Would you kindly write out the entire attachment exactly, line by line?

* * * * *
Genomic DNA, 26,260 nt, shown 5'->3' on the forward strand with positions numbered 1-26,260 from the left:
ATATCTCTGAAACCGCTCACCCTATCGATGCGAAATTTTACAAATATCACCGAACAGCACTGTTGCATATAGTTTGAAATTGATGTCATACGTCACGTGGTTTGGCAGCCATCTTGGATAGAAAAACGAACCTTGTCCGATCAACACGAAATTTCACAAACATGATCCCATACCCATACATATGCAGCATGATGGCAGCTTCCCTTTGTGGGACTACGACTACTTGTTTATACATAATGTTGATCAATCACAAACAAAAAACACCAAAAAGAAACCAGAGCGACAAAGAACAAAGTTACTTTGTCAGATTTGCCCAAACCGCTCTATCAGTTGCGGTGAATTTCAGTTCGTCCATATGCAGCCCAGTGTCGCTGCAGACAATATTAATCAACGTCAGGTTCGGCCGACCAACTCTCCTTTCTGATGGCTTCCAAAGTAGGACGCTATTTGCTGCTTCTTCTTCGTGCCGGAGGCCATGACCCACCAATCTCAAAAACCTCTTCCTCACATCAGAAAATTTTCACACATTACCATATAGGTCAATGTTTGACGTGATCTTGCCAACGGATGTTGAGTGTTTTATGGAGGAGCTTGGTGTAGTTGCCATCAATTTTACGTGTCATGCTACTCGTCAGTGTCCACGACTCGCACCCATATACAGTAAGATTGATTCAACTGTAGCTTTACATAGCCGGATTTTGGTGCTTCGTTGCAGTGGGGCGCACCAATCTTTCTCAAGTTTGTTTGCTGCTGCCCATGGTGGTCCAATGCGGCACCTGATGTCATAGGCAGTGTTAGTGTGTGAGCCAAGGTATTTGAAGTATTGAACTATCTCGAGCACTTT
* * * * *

Genomic DNA, 26,260 nt, shown 5'->3' on the forward strand with positions numbered 1-26,260 from the left:
ATATCTCTGAAACCGCTCACCCTATCGATGCGAAATTTTACAAATATCACCGAACAGCACTGTTGCATATAGTTTGAAATTGATGTCATACGTCACGTGGTTTGGCAGCCATCTTGGATAGAAAAACGAACCTTGTCCGATCAACACGAAATTTCACAAACATGATCCCATACCCATACATATGCAGCATGATGGCAGCTTCCCTTTGTGGGACTACGACTACTTGTTTATACATAATGTTGATCAATCACAAACAAAAAACACCAAAAAGAAACCAGAGCGACAAAGAACAAAGTTACTTTGTCAGATTTGCCCAAACCGCTCTATCAGTTGCGGTGAATTTCAGTTCGTCCATATGCAGCCCAGTGTCGCTGCAGACAATATTAATCAACGTCAGGTTCGGCCGACCAACTCTCCTTTCTGATGGCTTCCAAAGTAGGACGCTATTTGCTGCTTCTTCTTCGTGCCGGAGGCCATGACCCACCAATCTCAAAAACCTCTTCCTCACATCAGAAAATTTTCACACATTACCATATAGGTCAATGTTTGACGTGATCTTGCCAACGGATGTTGAGTGTTTTATGGAGGAGCTTGGTGTAGTTGCCATCAATTTTACGTGTCATGCTACTCGTCAGTGTCCACGACTCGCACCCATATACAGTAAGATTGATTCAACTGTAGCTTTACATAGCCGGATTTTGGTGCTTCGTTGCAGTGGGGCGCACCAATCTTTCTCAAGTTTGTTTGCTGCTGCCCATGGTGGTCCAATGCGGCACCTGATGTCATAGGCAGTGTTAGTGTGTGAGCCAAGGTATTTGAAGTATTGAACTATCTCGAGCACTTT